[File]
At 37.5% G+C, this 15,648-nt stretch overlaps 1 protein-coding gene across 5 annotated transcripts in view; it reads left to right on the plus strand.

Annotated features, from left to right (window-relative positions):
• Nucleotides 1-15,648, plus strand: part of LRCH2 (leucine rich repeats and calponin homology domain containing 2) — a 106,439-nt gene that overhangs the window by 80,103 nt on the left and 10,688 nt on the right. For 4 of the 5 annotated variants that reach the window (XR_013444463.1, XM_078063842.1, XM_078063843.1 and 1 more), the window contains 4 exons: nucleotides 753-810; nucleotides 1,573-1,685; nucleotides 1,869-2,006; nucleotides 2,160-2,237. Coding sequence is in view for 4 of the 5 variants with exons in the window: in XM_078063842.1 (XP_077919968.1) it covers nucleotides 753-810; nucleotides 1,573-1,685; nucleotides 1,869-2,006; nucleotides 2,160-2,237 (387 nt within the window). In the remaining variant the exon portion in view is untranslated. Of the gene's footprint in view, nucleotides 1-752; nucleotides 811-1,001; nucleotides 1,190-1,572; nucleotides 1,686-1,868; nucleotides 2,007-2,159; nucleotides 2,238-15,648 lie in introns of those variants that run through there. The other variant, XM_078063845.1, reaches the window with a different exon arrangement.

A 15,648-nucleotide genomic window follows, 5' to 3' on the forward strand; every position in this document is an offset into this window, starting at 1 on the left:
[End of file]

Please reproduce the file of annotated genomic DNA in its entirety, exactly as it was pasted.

At 37.5% G+C, this 15,648-nt stretch overlaps 1 protein-coding gene across 5 annotated transcripts in view; it reads left to right on the plus strand.

Annotated features, from left to right (window-relative positions):
• Nucleotides 1-15,648, plus strand: part of LRCH2 (leucine rich repeats and calponin homology domain containing 2) — a 106,439-nt gene that overhangs the window by 80,103 nt on the left and 10,688 nt on the right. For 4 of the 5 annotated variants that reach the window (XR_013444463.1, XM_078063842.1, XM_078063843.1 and 1 more), the window contains 4 exons: nucleotides 753-810; nucleotides 1,573-1,685; nucleotides 1,869-2,006; nucleotides 2,160-2,237. Coding sequence is in view for 4 of the 5 variants with exons in the window: in XM_078063842.1 (XP_077919968.1) it covers nucleotides 753-810; nucleotides 1,573-1,685; nucleotides 1,869-2,006; nucleotides 2,160-2,237 (387 nt within the window). In the remaining variant the exon portion in view is untranslated. Of the gene's footprint in view, nucleotides 1-752; nucleotides 811-1,001; nucleotides 1,190-1,572; nucleotides 1,686-1,868; nucleotides 2,007-2,159; nucleotides 2,238-15,648 lie in introns of those variants that run through there. The other variant, XM_078063845.1, reaches the window with a different exon arrangement.

A 15,648-nucleotide genomic window follows, 5' to 3' on the forward strand; every position in this document is an offset into this window, starting at 1 on the left: